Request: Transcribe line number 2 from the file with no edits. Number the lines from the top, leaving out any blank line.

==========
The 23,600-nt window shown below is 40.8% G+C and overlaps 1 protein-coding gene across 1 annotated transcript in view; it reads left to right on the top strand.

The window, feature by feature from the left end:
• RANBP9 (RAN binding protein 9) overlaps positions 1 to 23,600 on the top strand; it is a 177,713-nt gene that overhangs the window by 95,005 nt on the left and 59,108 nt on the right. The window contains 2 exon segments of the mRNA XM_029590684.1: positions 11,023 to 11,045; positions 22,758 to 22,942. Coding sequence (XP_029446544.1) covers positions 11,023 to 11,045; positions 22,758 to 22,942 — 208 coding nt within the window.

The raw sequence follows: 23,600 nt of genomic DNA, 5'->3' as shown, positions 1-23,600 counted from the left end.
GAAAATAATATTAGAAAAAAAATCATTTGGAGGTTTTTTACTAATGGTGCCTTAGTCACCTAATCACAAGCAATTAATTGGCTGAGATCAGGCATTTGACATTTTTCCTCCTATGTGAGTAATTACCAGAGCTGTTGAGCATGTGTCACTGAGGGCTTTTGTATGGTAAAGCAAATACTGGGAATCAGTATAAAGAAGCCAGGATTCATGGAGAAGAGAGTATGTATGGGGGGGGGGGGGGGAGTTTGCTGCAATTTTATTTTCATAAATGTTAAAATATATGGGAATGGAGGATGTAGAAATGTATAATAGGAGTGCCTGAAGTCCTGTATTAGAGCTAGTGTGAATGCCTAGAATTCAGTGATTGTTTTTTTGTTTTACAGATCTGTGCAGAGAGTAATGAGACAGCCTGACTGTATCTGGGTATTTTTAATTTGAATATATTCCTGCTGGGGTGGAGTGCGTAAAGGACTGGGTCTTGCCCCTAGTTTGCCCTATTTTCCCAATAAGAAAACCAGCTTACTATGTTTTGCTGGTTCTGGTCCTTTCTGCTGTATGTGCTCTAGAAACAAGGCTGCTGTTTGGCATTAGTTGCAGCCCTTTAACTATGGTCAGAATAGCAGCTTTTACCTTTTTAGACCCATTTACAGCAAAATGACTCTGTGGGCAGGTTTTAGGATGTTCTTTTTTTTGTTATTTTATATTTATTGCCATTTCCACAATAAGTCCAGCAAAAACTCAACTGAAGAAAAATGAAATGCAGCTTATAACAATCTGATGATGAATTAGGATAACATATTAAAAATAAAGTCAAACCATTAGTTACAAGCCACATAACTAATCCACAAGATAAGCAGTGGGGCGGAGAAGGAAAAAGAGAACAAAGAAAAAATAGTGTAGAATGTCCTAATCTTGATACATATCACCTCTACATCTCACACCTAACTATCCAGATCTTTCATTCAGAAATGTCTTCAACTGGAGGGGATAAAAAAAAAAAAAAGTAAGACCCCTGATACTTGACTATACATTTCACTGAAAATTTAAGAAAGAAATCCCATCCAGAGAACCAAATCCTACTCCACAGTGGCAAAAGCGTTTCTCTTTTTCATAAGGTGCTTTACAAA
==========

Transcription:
The window, feature by feature from the left end: